It is well known that data organization differs greatly in twenty-first century new media. Take for instance, the single most influential tool in casual research and data-storage: Wikipedia. It is virtually impossible to search an article that is published on Wikipedia without coming across a hyperlink to another page of data; in fact, it is more accurate to say that it’s difficult to come across an entry with fewer than ten hyperlinks. In addition to the classical mode of citing sources at the end of a document with trusted texts and data, Wikipedia exemplifies a style of information technology that is based on the interconnectedness of ideas and events.

 

Here it is important to note one way that “new media” may not actually be all that new: During the French Enlightenment, the authors of the famed Encyclopedie  created a system of footnotes that referred to certain other entries. The subtle structure of such an organization underlies a profoundly partisan representation of facts and images. The same is largely true in hyperlink writing. While the content that is mentioned and presented within an article may be empirically accurate, it is important to note that the selection of sources and outside connections may still be highly subjective. This quality makes research a more shaded and complex enterprise and sometimes even enriches the reader’s understanding of a given issue. [i]

 

A note on data-collection

 

We need to note that new media is also characterized by an astonishing and uncharted level of personal experience/exposure. Online companies and sites can track the content of personal emails and site visits in order to target advertisements on users’ sidebars and preferences.

 

There are websites whose sole purpose is to compile and share personal data with web surfers. One example is Speokeo.com, a website that uses publically cached information (phone numbers, family members, emails, addresses, even shopping trends) and shares them, albeit sparingly without a membership, to all those who wish to search.

 

Concerns over privacy in new media are legitimate: the biggest concern is whether or not to be concerned. Perhaps in the fog of shared and linked information across social sites, business networking, as well as email messages and publically recorded data, personal privacy for those who work with new media technology may be a thing of the foggy and distant twentieth century. In reality, there is one all important caveat: Don’t write or reveal anything on line that you wouldn’t want the world to know!

 

Social dimensions

 

There is indeed something about new media that is defined by its capability to reach outside of stagnant information pools. Perhaps the term new media is more apt to describe the network of networks that overwrites traditional relationships in exchange for new ones. In many ways, traditional media outlets now rely on new media sources for data and information. One recent article from the French newspaper Le Monde charted the evolution of political blogs across Europe in order to assess emerging trends and opinions in the region. What this signals is twofold: not only does new media enable the average person to engage in political, cultural, social, and economic action, but it also suggests that old-style reporting and data outlets are secondary and not primary sources for many. New media is an enabler and the new primary source.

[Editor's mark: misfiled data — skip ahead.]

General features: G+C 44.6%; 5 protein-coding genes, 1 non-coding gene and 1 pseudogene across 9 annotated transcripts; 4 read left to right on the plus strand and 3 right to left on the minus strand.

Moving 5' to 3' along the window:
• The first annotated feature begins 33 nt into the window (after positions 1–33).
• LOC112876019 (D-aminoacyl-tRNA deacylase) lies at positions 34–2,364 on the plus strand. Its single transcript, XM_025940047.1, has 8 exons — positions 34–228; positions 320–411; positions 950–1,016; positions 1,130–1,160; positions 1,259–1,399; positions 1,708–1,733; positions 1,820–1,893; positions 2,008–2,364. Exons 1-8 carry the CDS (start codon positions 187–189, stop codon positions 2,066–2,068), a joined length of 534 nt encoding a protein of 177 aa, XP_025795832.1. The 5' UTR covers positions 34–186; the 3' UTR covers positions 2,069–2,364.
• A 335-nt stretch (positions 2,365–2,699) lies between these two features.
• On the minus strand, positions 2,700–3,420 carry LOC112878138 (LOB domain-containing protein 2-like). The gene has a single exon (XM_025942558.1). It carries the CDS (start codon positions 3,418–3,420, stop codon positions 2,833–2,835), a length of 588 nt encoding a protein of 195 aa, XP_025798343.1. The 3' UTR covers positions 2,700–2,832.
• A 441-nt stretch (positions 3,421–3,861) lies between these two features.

The exchange of ideas and images are is of primary importance in considering the potential for new media. Not only are political horizons widened but so too are artistic and educational ones. Today, there is a tremendous ability for individual users who write, paint, report, educate, etc. to make connections to one another in a way that might allow them to circumvent the conventions of institutional and closed opportunities.

 

One thing is very clear: New Media is experiencing the growing pains of “the Wild West.” New Media itself is neutral new technology evolving all the time. It is up to the user as to whether it is good or bad.

  

Conclusion: rhetorical questions of potential

 

So much of what defines new media is subtle, unrestricted, and not standardized. But is that good or bad? Just what determines the information and communication traffic across mobile phones, fiber optic wires, and online encyclopedias? Where is new media really going, and are we, as users, constructing the destination or are we blindingly falling into its clutches through necessities and paradigms?

 

Perhaps the potential of new media is a function of its intermediate development and our social, political, and economic transition within and outside of it. Either way, it remains to be seen whether or not it really is up to us to define the digital frontier. Regardless, new media and new media communications is continually evolving and as a result, its definitions evolves as well.   


[i] “Governance, Organization, and Democracy on the Internet: The Iron Law and the Evolution of Wikipedia” Piotr Konieczny, Sociological Forum. Vol. 24, No. 1 (Mar., 2009), pp. 162-192.